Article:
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Franchise Advice O


ne of the advantages of buying a franchise in a mature network is that the prospective franchisee may have


a choice of whether to open a new business under that franchise or to buy a business from an existing franchisee. In any given franchise network that has been established for a few years (usually five years or more), there will usually be some franchisees that are looking to leave the network.


A number of factors need to be considered before arriving at a decision. The first question to ask is: why does the particular existing franchisee want to leave the network? Franchisees leave for a variety of reasons – some wish to retire, some may feel that the business or the profits it generates are below their expectations, others may find that they have taken their business to a certain level and are not willing to commit the resources required to take it to the next stage, or some may feel that the business is less satisfying or more demanding than they had anticipated.


It is important to try and get to the real reason behind the sale. This is not as simple as it sounds because, when asked, a franchisee who is looking for a buyer may be disinclined to tell his or her prospective buyer the full story for any number of reasons. For example, the business may be largely dependent on a very small number of valued customers, one or more of whom may have already indicated to the franchisee that they are going to withdraw their business. This is not something that a prospective seller will necessarily willingly reveal to a buyer.


In some circumstances, a prospective buyer should ignore the fact that it is a franchise and proceed on the basis that they are buying a business as a going concern. This means that they must investigate fully the business they intend to buy in the same way as they would if they were buying a non-franchised business. The books will have to be examined closely and searching questions will need to be asked, and they will have to press for answers where they think that the seller is being evasive. Remember that in buying a business as a going concern the buyer will take over liability for employing all the staff, including their employment history. The prospective buyer will also need to satisfy himself that customer records are accurate, what the position is with regard to customer contracts and other obligations they will be taking on once they take over the business. In addition to this, the buyer will also need to protect themselves against liabilities of the business and ensure that the seller accounts to them for any money paid on account of contracts yet to be performed, such as part-payments and deposits. Furthermore, they will need to take care to ensure that they take a good title to all the assets free from all borrowings and mortgages, etc. None of these things feature if the buyer were to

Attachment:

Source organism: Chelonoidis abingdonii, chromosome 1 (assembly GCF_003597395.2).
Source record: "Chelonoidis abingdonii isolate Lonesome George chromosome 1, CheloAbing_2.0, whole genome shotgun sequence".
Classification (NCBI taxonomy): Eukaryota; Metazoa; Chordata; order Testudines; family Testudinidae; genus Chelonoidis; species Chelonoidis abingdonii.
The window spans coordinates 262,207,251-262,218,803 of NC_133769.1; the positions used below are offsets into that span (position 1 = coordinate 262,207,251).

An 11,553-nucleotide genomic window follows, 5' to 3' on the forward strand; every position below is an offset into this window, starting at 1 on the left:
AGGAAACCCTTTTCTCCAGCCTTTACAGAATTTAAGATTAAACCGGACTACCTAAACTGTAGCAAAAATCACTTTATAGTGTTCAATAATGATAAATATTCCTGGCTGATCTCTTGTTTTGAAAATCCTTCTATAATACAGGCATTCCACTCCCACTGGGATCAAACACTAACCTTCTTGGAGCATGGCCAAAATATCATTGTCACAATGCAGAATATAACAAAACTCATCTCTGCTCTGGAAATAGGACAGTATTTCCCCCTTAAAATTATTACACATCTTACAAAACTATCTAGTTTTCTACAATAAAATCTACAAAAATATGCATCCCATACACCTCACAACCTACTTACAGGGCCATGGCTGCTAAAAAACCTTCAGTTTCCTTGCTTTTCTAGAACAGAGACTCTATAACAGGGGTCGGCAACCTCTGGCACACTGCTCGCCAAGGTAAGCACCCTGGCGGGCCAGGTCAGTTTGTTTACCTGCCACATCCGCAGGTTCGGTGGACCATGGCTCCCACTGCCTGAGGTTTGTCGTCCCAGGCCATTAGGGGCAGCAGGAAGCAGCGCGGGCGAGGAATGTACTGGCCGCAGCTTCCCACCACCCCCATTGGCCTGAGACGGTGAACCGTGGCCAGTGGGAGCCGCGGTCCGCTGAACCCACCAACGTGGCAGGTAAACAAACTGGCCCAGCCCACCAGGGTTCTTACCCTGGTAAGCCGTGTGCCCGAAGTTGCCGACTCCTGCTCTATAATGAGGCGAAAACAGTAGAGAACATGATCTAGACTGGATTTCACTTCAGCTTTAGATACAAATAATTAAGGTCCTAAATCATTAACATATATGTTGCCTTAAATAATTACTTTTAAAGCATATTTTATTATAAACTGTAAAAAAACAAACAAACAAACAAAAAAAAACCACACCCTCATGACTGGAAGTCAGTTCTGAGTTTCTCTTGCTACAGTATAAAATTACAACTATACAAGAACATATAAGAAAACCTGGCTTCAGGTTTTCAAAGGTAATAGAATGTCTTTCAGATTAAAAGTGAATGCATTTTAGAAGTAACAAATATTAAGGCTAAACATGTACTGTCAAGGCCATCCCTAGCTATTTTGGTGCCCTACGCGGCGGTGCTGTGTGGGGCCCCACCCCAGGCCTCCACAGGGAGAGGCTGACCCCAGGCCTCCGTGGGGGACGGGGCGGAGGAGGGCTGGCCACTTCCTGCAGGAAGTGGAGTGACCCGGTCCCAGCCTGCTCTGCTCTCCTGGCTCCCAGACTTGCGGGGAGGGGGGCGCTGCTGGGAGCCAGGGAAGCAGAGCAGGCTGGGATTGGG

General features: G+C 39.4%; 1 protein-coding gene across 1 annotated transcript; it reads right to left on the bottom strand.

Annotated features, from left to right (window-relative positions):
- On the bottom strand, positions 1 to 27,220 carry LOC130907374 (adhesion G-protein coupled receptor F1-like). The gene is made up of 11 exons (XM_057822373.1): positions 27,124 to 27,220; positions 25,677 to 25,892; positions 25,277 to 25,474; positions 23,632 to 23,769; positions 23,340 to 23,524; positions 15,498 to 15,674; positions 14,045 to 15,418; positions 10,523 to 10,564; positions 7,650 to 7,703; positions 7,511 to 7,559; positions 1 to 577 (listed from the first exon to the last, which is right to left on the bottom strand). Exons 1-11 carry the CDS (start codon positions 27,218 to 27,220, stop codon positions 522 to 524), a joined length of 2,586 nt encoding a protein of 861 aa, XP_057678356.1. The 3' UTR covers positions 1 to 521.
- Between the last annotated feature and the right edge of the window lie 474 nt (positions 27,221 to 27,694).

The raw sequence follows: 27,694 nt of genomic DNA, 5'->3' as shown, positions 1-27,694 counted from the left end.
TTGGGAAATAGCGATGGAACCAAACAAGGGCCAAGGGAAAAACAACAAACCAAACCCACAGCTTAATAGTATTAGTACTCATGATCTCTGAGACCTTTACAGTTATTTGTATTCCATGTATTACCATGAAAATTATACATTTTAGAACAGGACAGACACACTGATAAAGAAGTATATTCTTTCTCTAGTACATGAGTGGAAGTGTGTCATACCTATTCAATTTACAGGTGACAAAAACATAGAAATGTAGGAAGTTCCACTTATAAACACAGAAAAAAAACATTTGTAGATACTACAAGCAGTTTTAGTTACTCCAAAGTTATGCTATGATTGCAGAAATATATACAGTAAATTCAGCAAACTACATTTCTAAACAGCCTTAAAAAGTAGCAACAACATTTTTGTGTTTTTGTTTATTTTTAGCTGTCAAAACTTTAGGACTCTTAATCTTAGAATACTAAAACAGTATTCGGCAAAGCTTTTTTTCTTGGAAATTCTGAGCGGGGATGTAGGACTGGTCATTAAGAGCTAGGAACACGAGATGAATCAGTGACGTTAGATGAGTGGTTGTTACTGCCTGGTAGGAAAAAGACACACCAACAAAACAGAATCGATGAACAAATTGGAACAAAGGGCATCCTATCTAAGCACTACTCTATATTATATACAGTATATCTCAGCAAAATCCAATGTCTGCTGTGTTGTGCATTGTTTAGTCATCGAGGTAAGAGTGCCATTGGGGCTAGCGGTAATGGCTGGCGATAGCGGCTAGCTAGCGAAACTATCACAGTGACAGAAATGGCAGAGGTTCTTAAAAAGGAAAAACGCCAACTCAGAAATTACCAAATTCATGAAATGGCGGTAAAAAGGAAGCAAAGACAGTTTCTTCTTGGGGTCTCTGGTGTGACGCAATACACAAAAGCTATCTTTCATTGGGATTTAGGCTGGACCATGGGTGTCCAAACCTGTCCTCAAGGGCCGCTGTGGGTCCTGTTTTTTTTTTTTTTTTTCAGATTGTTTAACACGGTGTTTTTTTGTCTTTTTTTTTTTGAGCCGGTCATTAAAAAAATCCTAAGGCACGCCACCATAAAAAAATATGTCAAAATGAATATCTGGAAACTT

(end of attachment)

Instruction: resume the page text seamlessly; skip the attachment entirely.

take a new franchise because it would effectively be a new business startup. The advantage to a buyer of an existing


franchised business (assuming that it receives a clean bill of health) would be that they own a business as a going concern with a customer base and a ready income from day one, so can estimate


for themselves the potential of that business and how they can grow it in the future. With a new business startup, there will be nothing in the till on day one and they will have to build up their customer base and business from scratch. Any business plans and profit projections will be based on the franchisor’s assessment of what the new business will be capable of achieving. Any advice that the franchisor gives the buyer in this respect will be based on the franchisor’s experience, which more than likely will be in a different area or location. For example, if the franchisor is based in the South East, any projections it offers a prospective franchisee for the new area in the North East are bound to be of less value than a business plan and financial projections based on a business that has already existed and traded there for a few years. When it comes to producing business plans and projections there is no substitute for real experience, and, in any case, you should remember that past performance is no guarantee to your future performance.


On the other hand, a new franchise will cost less than the purchase of an existing franchised business because the buyer will have to pay extra for whatever the existing business is worth. The questions asked by prospective franchisees


“can I sell my business?” and “when did one of your franchisees last sell his or her business and what profit did they make?” are not uncommon. As always, it boils down to the franchise agreement, something that should be thoroughly investigated at the outset. n


Manzoor Ishani Senior consultant solicitor Sherrards Solicitors


Manzoor has specialised in franchising for more than 40 years and is a former member of the Legal Committee of the British Franchise Association. He is is co-author of 'Franchising in the UK', 'Franchising in Europe' and 'Franchising in Canada', and he has also helped UK companies franchise into more than 35 countries.


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